28 U.S.C. § 2254(d)(1)-(2). Petitioner carries the burden of proof for this “difficult to meet” and “highly deferential [AEDPA] standard, ” which “demands that state-court decisions be given the benefit of the doubt.” Cullen, 563 U.S. at 181 (quoting Harrington v. Richter, 562 U.S. 86, 102 (2011), and Woodford v. Visciotti, 537 U.S. 19, 24 (2002) (per curiam)).

         Review under § 2254(d)(1) is limited to the record that was before the state court that adjudicated the claim on the merits. Cullen, 563 U.S. at 182. A state court's decision is “contrary” to federal law when it “arrives at a conclusion opposite to that reached” by the Supreme Court on a question of law or “decides a case differently than” the Supreme Court has “on a set of materially indistinguishable facts.” Williams v. Taylor, 529 U.S. 362, 412-13 (2000). An “unreasonable application” of federal law occurs when the state court “identifies the correct governing legal principle from” the Supreme Court's decisions “but unreasonably applies that principle to the facts of the prisoner's case.” Id. at 412-13. The state court's application of clearly established federal law must be “objectively unreasonable” for the writ to issue. Id. at 409. The writ may not issue merely because the habeas court, “in its independent judgment, ” determines that the “state court decision applied clearly established federal law erroneously or incorrectly.” Renico v. Lett, 559 U.S. 766, 773 (2010) (citing Williams, 529 U.S. at 411).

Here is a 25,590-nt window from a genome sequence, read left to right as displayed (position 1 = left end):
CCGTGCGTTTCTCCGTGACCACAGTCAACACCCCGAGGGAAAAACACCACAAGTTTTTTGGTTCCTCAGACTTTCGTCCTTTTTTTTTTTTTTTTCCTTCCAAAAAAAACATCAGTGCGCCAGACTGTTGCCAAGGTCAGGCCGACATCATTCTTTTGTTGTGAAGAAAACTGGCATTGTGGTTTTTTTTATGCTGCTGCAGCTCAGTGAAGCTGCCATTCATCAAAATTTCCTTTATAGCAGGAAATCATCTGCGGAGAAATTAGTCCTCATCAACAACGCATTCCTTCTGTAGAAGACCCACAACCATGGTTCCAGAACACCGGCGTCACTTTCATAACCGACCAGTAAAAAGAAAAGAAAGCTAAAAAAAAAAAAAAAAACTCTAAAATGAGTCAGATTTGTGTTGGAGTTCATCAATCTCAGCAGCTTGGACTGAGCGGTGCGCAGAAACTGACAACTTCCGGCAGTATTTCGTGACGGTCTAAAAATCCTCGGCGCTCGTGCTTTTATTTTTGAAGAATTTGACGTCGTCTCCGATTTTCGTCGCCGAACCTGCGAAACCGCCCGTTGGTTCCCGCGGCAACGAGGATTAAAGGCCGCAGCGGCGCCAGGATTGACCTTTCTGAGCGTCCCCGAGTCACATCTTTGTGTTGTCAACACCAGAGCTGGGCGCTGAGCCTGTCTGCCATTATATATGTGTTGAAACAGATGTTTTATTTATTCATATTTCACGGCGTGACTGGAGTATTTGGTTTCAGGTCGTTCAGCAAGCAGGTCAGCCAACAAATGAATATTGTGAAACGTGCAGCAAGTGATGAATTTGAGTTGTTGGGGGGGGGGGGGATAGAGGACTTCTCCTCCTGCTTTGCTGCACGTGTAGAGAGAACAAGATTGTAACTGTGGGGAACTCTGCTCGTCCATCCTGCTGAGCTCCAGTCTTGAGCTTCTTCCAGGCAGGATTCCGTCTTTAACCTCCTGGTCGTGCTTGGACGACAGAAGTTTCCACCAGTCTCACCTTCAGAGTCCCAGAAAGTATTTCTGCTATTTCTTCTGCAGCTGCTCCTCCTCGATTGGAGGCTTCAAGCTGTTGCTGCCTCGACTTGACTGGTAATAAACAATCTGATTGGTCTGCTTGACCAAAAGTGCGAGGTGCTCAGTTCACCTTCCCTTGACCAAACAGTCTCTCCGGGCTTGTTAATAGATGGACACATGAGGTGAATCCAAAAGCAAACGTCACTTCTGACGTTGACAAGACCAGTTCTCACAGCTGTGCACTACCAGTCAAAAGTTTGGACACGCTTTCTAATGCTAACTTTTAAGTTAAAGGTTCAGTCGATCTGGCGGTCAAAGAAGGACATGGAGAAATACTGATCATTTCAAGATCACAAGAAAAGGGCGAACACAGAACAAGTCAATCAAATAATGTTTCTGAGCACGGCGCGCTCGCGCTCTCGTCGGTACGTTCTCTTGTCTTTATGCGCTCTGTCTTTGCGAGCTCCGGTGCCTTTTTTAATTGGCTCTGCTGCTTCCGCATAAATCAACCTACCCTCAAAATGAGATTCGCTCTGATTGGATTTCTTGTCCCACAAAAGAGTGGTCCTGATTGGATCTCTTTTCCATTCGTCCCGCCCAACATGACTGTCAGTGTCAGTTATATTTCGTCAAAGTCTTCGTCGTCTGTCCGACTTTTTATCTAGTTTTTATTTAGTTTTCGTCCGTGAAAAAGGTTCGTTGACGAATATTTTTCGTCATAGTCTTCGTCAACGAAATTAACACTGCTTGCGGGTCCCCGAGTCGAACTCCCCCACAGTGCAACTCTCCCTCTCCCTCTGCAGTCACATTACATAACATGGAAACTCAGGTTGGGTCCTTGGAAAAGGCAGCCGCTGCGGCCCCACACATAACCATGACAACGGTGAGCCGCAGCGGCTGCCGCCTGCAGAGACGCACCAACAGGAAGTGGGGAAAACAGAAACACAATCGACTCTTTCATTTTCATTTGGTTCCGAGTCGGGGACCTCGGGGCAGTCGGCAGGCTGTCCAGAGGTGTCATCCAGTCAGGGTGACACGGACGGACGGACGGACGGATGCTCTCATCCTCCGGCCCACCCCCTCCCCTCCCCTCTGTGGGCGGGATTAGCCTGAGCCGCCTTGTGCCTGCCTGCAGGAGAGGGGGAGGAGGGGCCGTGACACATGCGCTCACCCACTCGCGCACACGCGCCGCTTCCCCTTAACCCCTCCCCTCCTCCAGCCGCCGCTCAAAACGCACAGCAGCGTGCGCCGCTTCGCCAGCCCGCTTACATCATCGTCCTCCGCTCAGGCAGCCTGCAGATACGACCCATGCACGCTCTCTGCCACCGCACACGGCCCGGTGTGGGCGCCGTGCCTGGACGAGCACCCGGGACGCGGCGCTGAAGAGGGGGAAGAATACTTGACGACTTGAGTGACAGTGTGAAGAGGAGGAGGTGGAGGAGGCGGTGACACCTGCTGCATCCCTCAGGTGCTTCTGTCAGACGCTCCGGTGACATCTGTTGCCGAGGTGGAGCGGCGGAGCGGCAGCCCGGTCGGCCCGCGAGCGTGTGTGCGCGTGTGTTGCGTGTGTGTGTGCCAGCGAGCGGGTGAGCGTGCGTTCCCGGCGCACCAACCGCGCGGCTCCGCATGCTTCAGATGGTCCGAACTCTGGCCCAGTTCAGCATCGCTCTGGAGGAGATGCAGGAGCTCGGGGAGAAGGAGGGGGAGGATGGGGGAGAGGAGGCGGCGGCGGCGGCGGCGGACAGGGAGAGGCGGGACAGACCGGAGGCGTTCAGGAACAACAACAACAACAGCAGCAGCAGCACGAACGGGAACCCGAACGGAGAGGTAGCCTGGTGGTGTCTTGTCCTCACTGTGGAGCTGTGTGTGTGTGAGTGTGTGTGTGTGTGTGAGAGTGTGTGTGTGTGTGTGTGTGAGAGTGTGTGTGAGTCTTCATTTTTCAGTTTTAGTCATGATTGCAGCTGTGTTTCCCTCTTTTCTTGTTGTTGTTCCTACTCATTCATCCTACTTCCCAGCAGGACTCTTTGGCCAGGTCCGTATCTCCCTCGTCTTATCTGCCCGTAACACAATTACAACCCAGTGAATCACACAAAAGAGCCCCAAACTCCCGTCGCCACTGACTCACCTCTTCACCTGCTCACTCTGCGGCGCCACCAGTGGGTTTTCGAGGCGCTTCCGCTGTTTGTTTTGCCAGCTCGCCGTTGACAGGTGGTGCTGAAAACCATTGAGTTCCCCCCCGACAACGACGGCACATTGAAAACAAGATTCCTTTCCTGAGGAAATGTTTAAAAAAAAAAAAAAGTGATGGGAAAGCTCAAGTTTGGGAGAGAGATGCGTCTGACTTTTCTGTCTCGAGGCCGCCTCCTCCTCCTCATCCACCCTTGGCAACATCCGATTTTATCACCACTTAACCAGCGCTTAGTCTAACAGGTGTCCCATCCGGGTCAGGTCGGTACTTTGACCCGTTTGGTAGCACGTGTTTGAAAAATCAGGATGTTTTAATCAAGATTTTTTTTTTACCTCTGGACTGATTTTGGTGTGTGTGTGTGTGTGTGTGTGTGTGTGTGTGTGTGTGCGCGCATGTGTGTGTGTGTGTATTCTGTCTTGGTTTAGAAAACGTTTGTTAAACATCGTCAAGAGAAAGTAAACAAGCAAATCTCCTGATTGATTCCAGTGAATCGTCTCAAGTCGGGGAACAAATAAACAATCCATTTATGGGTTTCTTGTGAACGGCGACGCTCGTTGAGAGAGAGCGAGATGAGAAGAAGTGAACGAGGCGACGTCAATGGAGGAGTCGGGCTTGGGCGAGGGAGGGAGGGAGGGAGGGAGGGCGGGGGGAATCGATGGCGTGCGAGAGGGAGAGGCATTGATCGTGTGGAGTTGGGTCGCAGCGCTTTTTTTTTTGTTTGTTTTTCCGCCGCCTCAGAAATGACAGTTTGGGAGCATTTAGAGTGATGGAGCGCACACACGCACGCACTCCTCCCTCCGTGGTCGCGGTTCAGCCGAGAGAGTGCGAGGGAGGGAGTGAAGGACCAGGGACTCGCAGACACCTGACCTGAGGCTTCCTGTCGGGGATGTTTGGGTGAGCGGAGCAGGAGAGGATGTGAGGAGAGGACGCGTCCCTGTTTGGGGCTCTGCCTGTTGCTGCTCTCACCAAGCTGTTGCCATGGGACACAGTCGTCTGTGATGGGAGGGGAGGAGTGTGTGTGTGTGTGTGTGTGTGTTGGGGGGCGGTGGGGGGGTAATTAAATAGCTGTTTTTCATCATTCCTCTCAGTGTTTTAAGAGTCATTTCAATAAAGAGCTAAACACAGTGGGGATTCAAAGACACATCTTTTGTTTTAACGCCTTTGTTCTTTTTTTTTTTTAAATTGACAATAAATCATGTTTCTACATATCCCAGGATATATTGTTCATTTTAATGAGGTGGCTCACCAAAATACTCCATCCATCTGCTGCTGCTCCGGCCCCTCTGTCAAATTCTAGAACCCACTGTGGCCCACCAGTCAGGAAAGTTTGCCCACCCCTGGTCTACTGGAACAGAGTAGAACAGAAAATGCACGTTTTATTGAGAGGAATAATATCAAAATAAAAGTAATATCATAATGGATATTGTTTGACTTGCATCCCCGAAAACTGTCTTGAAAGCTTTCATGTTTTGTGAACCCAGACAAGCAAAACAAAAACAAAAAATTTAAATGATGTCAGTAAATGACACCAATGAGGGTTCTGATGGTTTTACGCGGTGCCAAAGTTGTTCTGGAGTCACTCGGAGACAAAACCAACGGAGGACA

There is little case law addressing the standard in § 2254(d)(2) when a decision was based on “an unreasonable determination of facts.” However, in Wood v. Allen, 558 U.S. 290, 301 (2010), the Supreme Court stated that a state-court factual determination is not “unreasonable” merely because the federal habeas court would have reached a different conclusion.[3] In Rice v. Collins, 546 U.S. 333 (2006), the Court explained that “[r]easonable minds reviewing the record might disagree” about the factual finding in question, “but on habeas review that does not suffice to supersede the trial court's . . . determination.” Rice, 546 U.S. at 341- 42.

         The Sixth Circuit has described the § 2254(d)(2) standard as “demanding but not insatiable” and emphasized that, pursuant to § 2254(e)(1), the state court factual determination is presumed to be correct absent clear and convincing evidence to the contrary. Ayers v. Hudson, 623 F.3d 301, 308 (6th Cir. 2010). A state court adjudication will not be overturned on factual grounds unless objectively unreasonable in light of the evidence presented in the state court proceeding. Id.; see also Hudson v. Lafler, 421 F. App'x 619, 624 (6th Cir. 2011) (same).


         In the § 2254 petition, Davis raises the following issues[4]:

1. The evidence was insufficient to support his convictions for possession of methamphetamine with intent to sell and/or deliver and for possession of drug paraphernalia (Pet., ECF No. 1 at PageID 5); and
2. Trial counsel provided ineffective assistance by:
a. failing to interview Sergeant Barnes before the suppression hearing and trial (id. at PageID 8);
b. failing to investigate the audio/video mechanics of Sergeant Barnes' on-board video/audio system (id.); and
c. failing to discover the police department's maintenance record requirement for repairs done on fleet vehicles. (Id.)

         Issue 1 was raised on direct appeal. (R., Brief (“Br.”) of the Appellant, ECF No. 7-9 at PageID 476.) Issues 2 (a)-(c) were presented to the TCCA in the post-conviction appeal. (R., Br. of the Appellant, ECF No. 7-21 at PageID 1098-99.) Each claim is addressed below.


         A. Sufficiency ...